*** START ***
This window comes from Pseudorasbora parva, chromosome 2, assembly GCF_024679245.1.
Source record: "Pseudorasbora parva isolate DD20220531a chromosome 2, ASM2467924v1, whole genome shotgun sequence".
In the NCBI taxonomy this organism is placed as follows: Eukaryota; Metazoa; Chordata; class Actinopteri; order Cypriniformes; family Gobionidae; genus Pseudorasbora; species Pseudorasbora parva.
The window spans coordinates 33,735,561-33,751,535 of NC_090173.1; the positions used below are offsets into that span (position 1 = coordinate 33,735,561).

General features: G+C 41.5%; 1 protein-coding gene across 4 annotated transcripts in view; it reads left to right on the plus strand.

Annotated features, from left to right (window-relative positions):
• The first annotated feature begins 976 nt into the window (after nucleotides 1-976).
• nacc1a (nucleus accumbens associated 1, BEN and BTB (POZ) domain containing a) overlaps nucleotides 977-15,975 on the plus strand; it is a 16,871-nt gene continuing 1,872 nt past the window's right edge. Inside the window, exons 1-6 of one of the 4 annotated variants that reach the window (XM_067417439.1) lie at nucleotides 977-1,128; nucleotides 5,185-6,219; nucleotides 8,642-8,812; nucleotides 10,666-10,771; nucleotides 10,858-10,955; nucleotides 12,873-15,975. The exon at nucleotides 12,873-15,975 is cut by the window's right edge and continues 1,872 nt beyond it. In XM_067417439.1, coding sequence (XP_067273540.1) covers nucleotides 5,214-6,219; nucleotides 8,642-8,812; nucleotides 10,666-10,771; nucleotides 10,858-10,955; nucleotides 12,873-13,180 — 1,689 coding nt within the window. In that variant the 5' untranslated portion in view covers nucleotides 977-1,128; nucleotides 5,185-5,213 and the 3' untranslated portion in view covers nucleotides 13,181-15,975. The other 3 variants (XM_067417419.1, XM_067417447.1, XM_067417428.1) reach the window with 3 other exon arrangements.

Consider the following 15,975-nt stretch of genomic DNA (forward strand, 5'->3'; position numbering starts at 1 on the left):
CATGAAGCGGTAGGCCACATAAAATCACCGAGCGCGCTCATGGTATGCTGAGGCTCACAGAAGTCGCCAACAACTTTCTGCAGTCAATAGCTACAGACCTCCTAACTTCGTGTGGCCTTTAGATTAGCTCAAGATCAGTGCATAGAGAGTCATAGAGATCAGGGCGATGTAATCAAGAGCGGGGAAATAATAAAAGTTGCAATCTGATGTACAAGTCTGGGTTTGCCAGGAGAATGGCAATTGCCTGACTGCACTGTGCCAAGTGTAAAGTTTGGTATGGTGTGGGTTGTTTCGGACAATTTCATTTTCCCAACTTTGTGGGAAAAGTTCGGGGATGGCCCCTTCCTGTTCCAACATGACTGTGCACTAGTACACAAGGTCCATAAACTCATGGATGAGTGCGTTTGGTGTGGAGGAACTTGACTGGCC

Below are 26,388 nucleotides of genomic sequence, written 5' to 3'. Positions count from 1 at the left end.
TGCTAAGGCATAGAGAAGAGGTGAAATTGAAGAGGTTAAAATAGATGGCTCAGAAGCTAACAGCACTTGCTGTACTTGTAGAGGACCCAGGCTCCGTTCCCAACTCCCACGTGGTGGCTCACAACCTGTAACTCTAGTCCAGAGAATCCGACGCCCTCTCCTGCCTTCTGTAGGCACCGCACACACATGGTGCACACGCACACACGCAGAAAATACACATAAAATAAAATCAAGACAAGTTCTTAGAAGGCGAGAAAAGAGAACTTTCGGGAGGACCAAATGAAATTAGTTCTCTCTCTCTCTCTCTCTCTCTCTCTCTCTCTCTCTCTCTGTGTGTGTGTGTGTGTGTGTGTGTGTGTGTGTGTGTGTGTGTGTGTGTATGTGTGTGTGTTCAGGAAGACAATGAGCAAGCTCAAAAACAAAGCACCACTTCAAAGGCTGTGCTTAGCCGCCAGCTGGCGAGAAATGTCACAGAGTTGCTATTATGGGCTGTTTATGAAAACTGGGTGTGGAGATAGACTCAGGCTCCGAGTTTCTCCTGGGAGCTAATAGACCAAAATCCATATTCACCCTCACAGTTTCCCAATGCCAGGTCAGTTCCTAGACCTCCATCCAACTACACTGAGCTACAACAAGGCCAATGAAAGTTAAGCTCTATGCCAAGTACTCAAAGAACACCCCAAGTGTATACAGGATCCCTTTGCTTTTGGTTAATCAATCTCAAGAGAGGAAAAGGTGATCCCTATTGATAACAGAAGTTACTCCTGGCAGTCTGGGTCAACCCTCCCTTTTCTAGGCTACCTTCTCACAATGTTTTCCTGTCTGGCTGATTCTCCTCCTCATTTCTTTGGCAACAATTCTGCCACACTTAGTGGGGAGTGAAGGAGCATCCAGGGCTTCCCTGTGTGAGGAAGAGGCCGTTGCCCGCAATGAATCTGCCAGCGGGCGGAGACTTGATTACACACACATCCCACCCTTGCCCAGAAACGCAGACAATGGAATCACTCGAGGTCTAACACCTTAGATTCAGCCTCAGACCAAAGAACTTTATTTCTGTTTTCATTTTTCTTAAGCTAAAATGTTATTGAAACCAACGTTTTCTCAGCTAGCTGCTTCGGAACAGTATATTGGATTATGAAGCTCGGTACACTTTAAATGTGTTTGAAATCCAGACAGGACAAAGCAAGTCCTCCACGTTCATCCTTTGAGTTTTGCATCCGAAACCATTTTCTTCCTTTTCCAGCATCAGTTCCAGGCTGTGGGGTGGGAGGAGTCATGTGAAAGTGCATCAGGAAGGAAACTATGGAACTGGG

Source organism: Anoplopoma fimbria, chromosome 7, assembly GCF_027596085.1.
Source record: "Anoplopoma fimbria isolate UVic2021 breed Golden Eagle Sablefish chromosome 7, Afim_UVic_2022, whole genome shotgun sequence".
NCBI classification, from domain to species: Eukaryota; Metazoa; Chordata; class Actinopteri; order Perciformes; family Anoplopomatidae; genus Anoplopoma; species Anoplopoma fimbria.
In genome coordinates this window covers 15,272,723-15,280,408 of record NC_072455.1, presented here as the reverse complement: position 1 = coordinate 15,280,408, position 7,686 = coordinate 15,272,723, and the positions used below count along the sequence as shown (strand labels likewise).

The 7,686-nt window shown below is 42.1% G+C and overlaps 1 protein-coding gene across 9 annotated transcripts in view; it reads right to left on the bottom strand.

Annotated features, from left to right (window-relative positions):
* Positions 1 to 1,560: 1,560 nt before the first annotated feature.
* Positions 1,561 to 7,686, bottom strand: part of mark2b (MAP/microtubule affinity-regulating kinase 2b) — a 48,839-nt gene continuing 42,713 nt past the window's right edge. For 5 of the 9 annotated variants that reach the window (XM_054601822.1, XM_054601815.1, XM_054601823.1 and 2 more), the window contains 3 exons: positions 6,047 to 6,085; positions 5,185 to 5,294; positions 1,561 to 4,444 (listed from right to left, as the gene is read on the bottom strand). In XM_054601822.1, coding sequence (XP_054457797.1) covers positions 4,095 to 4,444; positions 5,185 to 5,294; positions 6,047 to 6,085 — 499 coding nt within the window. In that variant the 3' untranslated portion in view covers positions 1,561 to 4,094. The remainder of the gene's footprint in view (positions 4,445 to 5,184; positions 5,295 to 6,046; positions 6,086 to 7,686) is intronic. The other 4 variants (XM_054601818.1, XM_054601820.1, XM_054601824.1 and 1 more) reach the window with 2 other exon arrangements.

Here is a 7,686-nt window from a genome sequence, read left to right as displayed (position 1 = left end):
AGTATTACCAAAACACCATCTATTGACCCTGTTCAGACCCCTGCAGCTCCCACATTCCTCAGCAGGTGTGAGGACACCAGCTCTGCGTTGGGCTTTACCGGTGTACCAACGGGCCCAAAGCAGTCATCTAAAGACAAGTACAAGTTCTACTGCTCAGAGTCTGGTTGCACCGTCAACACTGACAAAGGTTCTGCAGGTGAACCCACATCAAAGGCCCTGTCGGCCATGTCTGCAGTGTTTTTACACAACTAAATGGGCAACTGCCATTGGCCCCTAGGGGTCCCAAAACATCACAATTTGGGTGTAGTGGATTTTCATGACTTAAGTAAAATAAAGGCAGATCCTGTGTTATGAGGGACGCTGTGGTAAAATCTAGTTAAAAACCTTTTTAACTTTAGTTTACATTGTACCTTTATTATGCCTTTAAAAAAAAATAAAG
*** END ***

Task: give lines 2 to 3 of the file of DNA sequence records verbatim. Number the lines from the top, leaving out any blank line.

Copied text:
Source record: "Pseudorasbora parva isolate DD20220531a chromosome 2, ASM2467924v1, whole genome shotgun sequence".
In the NCBI taxonomy this organism is placed as follows: Eukaryota; Metazoa; Chordata; class Actinopteri; order Cypriniformes; family Gobionidae; genus Pseudorasbora; species Pseudorasbora parva.